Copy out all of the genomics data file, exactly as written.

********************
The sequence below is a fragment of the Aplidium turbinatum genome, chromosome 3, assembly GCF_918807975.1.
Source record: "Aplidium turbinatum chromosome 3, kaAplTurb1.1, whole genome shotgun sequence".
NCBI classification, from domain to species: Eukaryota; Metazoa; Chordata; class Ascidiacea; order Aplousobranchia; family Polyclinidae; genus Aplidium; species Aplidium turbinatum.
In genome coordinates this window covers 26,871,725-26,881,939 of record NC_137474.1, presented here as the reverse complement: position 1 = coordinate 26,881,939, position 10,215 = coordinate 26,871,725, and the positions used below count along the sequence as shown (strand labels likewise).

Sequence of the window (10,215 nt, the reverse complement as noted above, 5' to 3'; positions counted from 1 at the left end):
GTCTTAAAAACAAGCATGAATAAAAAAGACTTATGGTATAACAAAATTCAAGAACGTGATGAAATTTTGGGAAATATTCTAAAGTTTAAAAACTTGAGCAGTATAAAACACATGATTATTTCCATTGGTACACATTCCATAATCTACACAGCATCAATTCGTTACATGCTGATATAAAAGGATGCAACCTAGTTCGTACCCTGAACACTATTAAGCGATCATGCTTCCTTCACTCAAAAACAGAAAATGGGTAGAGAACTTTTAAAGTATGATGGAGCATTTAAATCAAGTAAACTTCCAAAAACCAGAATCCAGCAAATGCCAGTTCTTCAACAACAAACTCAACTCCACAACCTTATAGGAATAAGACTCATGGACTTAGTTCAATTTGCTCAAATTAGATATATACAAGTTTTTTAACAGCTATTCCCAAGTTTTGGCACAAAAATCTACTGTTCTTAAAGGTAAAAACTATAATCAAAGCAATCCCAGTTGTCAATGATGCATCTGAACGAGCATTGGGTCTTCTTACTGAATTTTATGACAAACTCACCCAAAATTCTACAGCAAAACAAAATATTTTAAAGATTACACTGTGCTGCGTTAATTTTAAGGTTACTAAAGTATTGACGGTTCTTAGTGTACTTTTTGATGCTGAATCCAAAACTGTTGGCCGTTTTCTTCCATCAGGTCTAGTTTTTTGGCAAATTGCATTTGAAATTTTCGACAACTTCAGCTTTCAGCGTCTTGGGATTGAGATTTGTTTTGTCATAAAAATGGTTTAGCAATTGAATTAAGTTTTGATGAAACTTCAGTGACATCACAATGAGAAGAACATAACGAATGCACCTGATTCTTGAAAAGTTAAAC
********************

The sequence below is a fragment of the Aplidium turbinatum genome, chromosome 3, assembly GCF_918807975.1.
Source record: "Aplidium turbinatum chromosome 3, kaAplTurb1.1, whole genome shotgun sequence".
NCBI classification, from domain to species: Eukaryota; Metazoa; Chordata; class Ascidiacea; order Aplousobranchia; family Polyclinidae; genus Aplidium; species Aplidium turbinatum.
In genome coordinates this window covers 26,871,725-26,881,939 of record NC_137474.1, presented here as the reverse complement: position 1 = coordinate 26,881,939, position 10,215 = coordinate 26,871,725, and the positions used below count along the sequence as shown (strand labels likewise).

Sequence of the window (10,215 nt, the reverse complement as noted above, 5' to 3'; positions counted from 1 at the left end):
GTCTTAAAAACAAGCATGAATAAAAAAGACTTATGGTATAACAAAATTCAAGAACGTGATGAAATTTTGGGAAATATTCTAAAGTTTAAAAACTTGAGCAGTATAAAACACATGATTATTTCCATTGGTACACATTCCATAATCTACACAGCATCAATTCGTTACATGCTGATATAAAAGGATGCAACCTAGTTCGTACCCTGAACACTATTAAGCGATCATGCTTCCTTCACTCAAAAACAGAAAATGGGTAGAGAACTTTTAAAGTATGATGGAGCATTTAAATCAAGTAAACTTCCAAAAACCAGAATCCAGCAAATGCCAGTTCTTCAACAACAAACTCAACTCCACAACCTTATAGGAATAAGACTCATGGACTTAGTTCAATTTGCTCAAATTAGATATATACAAGTTTTTTAACAGCTATTCCCAAGTTTTGGCACAAAAATCTACTGTTCTTAAAGGTAAAAACTATAATCAAAGCAATCCCAGTTGTCAATGATGCATCTGAACGAGCATTGGGTCTTCTTACTGAATTTTATGACAAACTCACCCAAAATTCTACAGCAAAACAAAATATTTTAAAGATTACACTGTGCTGCGTTAATTTTAAGGTTACTAAAGTATTGACGGTTCTTAGTGTACTTTTTGATGCTGAATCCAAAACTGTTGGCCGTTTTCTTCCATCAGGTCTAGTTTTTTGGCAAATTGCATTTGAAATTTTCGACAACTTCAGCTTTCAGCGTCTTGGGATTGAGATTTGTTTTGTCATAAAAATGGTTTAGCAATTGAATTAAGTTTTGATGAAACTTCAGTGACATCACAATGAGAAGAACATAACGAATGCACCTGATTCTTGAAAAGTTAAAC